Generally, Office 2013 works pretty similar to Office 2010, with an interface heavily reliant on the ribbons. Now, I’ve always been a fan of the ribbons, which I thought were a good idea in Office 2007 but really came into their own with Office 2010. It’s been six years since they debuted, so anyone that is still complaining about Ribbon UI should really get over it, especially now that Windows Explorer uses it as well. 

The aesthetic has been updated to match the Metro visual style that forms the basis of the Windows 8 and Windows Phone 8 UIs. This visual style has left me a bit cold in Windows 8 Desktop - I like the UI chrome in Windows 7, I feel it gives the interface some three-dimensionality and offers more natural interactions. But in Office, the chromeless aesthetic is awesome. I think it works really, really well in Word and PowerPoint especially, where the starkness and simplicity of the UI (particularly in the hidden command or hidden Ribbon modes) gives you a very blank slate to work from. It’s clean and pure in a very fundamental sense, with no visual distractions at all in the UI. 

I’ll also note that the refreshed interface has little to no effect on Excel, which has looked and felt exactly the same since I first used it in Office 97 as a five year old. It’s like the Porsche 911 - no matter what changes under the hood, externally it has looked the same for decades it seems like. Not that it’s a bad thing, since I love the 911 and love-hate Excel, but it’s worth mentioning nonetheless. 

Generally, it seems like the Office 2013 has a much stronger focus on the visual style of the content being created than I’ve noticed in previous editions of Office. There’s much more aesthetic polish, with rich templates that aren’t worthless like they have been in many previous editions of Office, nicely styled titles and headers, and many more document design capabilities. Until you use it, it’s really difficult to overstate how much cleaner documents that come out of Office 2013 look. It’s now much easier to create content that are visually pleasing - documents and presentations that just look good and are easy to read without needing to spend a ton of time on formatting.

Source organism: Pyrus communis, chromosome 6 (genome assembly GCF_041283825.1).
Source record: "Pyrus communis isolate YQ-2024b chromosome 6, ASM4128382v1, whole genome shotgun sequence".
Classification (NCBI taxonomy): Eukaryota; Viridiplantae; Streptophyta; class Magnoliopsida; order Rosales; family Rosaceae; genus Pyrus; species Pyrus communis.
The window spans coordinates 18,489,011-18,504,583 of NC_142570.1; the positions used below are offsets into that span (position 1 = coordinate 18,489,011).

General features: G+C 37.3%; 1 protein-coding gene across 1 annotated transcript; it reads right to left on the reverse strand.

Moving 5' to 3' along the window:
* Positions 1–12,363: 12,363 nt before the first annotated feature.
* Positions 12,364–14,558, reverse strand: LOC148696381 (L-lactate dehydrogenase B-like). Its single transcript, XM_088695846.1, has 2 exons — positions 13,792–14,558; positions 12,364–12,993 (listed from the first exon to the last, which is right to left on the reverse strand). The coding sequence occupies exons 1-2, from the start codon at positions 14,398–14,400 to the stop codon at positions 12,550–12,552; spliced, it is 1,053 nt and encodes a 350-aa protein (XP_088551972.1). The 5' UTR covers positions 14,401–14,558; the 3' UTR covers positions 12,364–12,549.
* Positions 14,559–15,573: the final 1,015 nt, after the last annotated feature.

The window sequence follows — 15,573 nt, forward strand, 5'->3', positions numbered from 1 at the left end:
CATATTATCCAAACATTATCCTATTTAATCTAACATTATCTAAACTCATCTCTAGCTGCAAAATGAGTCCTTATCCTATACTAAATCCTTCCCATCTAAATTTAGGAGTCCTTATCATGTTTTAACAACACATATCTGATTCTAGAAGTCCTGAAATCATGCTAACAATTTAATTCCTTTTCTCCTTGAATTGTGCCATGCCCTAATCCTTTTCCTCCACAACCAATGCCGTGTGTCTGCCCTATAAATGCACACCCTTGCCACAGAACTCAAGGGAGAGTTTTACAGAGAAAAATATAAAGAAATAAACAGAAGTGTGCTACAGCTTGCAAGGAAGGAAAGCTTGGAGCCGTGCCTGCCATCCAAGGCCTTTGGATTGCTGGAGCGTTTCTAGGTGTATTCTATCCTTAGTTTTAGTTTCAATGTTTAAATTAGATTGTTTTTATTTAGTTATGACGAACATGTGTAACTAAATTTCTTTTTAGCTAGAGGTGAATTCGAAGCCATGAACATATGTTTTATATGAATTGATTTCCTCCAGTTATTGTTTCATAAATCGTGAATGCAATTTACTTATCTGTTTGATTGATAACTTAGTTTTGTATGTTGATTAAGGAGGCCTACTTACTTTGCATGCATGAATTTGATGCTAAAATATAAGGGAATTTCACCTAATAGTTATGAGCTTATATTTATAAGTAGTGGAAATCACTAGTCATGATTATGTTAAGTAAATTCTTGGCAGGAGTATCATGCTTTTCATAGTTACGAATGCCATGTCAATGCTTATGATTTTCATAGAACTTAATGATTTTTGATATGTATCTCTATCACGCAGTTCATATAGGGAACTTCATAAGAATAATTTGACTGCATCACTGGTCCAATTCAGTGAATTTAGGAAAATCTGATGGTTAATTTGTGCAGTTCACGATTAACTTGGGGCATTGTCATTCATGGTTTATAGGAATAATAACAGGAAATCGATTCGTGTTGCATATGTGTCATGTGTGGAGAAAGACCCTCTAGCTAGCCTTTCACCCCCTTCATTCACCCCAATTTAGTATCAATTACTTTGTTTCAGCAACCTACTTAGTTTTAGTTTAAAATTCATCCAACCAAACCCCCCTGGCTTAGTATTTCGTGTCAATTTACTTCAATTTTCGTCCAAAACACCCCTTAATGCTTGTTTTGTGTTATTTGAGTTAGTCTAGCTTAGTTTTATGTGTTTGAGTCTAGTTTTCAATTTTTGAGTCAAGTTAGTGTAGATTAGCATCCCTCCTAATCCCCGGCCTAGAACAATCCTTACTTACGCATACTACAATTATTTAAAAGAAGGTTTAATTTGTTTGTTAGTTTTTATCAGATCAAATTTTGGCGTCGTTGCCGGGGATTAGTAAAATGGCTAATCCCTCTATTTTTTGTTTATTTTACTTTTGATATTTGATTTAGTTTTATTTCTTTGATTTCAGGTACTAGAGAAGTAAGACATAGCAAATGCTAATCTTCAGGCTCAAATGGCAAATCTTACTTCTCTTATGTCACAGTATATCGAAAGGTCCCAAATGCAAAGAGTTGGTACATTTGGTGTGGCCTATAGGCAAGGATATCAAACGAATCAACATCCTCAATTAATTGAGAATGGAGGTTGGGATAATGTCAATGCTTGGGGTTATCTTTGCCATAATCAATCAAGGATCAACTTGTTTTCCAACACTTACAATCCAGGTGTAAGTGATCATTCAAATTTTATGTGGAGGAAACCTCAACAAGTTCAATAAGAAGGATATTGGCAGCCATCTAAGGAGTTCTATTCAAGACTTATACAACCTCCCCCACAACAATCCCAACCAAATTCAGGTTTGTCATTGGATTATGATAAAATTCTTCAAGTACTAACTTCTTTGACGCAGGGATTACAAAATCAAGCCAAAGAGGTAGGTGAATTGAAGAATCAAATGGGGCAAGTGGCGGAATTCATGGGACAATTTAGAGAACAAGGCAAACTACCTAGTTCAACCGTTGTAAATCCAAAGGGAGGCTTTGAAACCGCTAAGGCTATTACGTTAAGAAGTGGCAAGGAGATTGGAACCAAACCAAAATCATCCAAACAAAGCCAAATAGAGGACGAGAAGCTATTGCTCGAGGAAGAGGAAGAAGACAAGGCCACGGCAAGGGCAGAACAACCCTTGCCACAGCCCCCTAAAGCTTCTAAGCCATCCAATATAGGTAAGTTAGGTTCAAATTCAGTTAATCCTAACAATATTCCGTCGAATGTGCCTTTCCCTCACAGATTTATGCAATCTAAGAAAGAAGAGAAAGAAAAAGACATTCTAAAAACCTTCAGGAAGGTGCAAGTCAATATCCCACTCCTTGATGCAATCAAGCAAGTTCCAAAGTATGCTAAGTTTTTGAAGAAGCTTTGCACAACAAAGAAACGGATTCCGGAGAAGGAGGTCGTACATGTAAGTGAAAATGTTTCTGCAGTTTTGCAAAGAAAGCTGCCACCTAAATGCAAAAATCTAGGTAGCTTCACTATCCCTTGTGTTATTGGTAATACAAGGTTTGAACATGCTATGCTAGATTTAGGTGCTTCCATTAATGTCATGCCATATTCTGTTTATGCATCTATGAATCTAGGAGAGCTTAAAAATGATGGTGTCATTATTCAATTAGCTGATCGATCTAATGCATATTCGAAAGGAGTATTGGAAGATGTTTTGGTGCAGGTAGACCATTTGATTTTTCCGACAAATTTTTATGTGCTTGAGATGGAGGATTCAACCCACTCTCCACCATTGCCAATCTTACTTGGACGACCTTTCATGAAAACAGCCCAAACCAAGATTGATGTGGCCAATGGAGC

Microsoft is including two input modes: mouse (Office as we know and love it) and touch, which expands the size and spacing between menu options for a more finger-friendly interface without dumbing it down. Look closely at the below screenshot versus the one at the top of the page to get an idea of what I'm talking about. It’s decent to use, but obviously, creating content using the touchscreen keyboard is an outright pain, so this is more for navigation, minor editing, and formatting changes. You will obviously get more out of any office suite with a traditional keyboard and mouse setup, but the new Office at least has a more touch-centric UI as an option. 

Introduction and Setup A Quick Look at Office 2013
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  • Tams80 - Friday, February 8, 2013 - link

    I agree. White space is badly used. There is a lack of contrast and worst it's painful on the eyes (even using 'dark' modes), which is certainly not helped by the CAPITALS. The menu uses too much screen estate. Then the whole look and feel just feels 'off' to me.
  • Freakie - Friday, February 1, 2013 - link